In a recent article, I mentioned how I recently made a huge sales mistake by not offering pre-sale pricing for a high ticket offer I’m debuting later in the summer. The good news is I learned my lesson and sold half of the available seats even before actually starting a launch period.
In this article, I’m outlining how I’ve been able to sell so many seats before publicly announcing the high ticket offer. The best part is that you can start implementing some of these strategies right away!
Strategy #1: Build a brand.
It’s easier to sell a high ticket offer before it actually exists if you have a brand and a reputation. The more people know of you, the easier it is to sell stuff. Period.
That’s why it’s so important that business owners not only do client work, but also work on creating a brand for themselves. While this takes time, it makes things far easier once you reach a tipping point. All the program seats that are unavailable is a direct result of having a solid brand behind my name.
That being said, I didn’t always have a brand or a good reputation. In fact, I started in the same place as everyone else having no reputation whatsoever. I had to stick my neck out and sell even as I was building my brand to what it is today, and so will you.
Strategy #2: Stay top of mind.
I email my list almost every single day. The best part is none of these emails have anything to do with my high ticket offer. It wasn’t even until last week when I made mention of it.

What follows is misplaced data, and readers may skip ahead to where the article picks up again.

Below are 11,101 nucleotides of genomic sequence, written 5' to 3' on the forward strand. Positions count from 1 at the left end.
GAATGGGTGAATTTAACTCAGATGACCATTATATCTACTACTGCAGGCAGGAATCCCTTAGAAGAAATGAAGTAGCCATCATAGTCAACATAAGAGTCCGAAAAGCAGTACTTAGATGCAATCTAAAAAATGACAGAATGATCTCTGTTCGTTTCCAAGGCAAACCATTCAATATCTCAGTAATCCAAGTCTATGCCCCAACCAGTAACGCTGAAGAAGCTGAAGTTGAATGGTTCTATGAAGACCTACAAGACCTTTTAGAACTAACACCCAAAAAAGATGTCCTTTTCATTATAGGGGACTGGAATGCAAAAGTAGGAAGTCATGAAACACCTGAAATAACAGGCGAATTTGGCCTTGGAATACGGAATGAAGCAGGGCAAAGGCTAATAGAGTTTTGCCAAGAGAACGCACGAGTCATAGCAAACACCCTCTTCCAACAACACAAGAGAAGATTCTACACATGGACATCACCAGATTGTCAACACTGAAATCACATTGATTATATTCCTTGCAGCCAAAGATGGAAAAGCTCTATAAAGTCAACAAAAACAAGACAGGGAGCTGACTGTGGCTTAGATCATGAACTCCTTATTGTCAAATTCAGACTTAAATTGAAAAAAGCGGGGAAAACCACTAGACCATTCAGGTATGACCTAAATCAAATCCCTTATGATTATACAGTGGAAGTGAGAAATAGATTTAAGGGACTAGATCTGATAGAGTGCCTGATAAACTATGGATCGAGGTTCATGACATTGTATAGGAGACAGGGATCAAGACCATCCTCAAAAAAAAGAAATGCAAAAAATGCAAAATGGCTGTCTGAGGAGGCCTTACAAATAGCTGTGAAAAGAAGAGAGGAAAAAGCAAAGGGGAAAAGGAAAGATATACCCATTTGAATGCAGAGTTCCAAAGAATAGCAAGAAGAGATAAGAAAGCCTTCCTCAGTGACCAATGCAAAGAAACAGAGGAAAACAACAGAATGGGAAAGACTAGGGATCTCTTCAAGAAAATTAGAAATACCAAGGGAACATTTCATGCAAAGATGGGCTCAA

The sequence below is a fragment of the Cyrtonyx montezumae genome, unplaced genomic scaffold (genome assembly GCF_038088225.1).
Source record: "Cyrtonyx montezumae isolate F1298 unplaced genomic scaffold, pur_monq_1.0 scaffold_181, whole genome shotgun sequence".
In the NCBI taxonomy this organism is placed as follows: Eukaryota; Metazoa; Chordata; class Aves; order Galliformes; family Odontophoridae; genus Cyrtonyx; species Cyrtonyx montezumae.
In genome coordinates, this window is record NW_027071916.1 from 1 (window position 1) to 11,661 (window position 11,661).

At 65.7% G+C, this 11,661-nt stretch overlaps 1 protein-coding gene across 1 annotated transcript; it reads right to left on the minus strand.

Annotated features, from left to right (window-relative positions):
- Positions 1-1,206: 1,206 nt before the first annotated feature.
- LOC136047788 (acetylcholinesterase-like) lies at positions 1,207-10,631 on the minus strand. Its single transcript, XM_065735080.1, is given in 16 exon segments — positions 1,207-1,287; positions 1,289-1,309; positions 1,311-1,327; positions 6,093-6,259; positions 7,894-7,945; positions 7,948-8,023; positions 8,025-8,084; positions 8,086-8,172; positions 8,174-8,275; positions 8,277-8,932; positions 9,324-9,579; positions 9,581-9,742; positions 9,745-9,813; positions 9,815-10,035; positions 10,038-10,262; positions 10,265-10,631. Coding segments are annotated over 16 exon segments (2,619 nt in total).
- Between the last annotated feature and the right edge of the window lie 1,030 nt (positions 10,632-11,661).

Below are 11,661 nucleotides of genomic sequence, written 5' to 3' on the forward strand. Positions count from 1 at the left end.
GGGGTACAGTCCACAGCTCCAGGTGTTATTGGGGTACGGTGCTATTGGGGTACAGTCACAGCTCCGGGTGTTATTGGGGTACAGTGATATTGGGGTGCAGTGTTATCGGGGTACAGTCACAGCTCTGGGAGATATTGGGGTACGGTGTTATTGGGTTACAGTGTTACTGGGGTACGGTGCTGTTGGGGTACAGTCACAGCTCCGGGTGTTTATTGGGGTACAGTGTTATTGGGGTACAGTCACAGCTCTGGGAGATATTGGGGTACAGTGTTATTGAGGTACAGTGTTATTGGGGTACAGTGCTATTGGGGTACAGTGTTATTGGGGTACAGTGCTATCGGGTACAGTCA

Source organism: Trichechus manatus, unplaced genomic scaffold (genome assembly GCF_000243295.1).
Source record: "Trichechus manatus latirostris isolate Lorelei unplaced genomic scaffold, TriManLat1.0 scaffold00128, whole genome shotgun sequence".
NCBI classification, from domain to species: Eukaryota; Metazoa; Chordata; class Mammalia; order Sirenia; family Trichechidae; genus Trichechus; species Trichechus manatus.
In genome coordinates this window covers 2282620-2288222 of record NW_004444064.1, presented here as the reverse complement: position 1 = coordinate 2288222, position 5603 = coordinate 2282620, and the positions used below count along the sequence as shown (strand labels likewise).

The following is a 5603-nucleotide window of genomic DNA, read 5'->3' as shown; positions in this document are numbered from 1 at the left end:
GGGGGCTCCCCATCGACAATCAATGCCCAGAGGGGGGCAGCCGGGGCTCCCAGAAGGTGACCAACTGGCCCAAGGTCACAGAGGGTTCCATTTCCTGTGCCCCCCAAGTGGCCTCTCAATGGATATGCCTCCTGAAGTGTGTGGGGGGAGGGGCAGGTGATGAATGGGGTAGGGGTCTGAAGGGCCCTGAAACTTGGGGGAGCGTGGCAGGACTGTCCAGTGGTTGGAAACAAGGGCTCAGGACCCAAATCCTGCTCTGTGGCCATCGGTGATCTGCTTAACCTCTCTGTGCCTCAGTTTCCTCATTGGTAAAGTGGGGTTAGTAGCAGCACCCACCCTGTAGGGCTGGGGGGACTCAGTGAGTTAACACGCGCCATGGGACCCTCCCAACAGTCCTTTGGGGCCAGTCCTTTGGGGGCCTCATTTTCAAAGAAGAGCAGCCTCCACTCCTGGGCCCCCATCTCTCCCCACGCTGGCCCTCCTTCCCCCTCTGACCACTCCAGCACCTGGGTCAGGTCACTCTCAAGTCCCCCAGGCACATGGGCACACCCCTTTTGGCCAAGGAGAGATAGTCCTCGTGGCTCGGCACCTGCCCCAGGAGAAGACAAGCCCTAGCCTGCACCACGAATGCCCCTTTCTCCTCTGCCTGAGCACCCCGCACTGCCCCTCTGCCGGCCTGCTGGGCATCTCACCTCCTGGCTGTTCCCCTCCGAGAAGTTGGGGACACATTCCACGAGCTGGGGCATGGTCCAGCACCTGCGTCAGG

If you don’t email your list often, or if you let it go cold entirely, you can start setting the stage for selling a high ticket offer by staying top of mind. I send emails about anything – from what I hear at an event to how I ended up in my apartment – with the intention of always being in their inbox.
The key is to always make sure there’s a call to action at the end. Since I’m selling a high ticket offer – and since I’m personally vetting each person – my call to action is to book a consultation with me.
Strategy #3: Offer early bird pricing.
I’m selling this program a month before its debut. As a result, I offer early bird pricing for a select group of individuals. Not only that, but the early bird pricing has a cut off date.
Offering early bird pricing does a few things to ease sales. First, it makes the prospect feel special. Second, the cut off for early bird pricing allows for scarcity to set in. People are more likely to act if they know they will lose out on something.
Strategy #4: Make it easy for people to pay you.
The last strategy I’ve used to sell my high ticket offer before publicly announcing it is to make it easy for people to pay you. Heck, I’d even say to go out of your way to make it easy for people to pay you.
I offer multiple payment methods via my shopping cart for the program. Additionally, when a client requested a specific payment that wasn’t available, I did everything I could to find a way to make it available.
Bonus Strategy: Set expectations.
Since I’m selling this program before it’s debut, I set the expectations clearly. I let people know they are being added to a Facebook group that is to be populated in the coming weeks. I also let them know they will be receiving pre-work and further communication from me before the official start of the program.
This strategy, as well as the others mentioned, make it easier for me to sell a high ticket offer that technically doesn’t exist yet. The best part is I can now use the fact that we’ve sold half the available seats as a marketing strategy to make even more sales.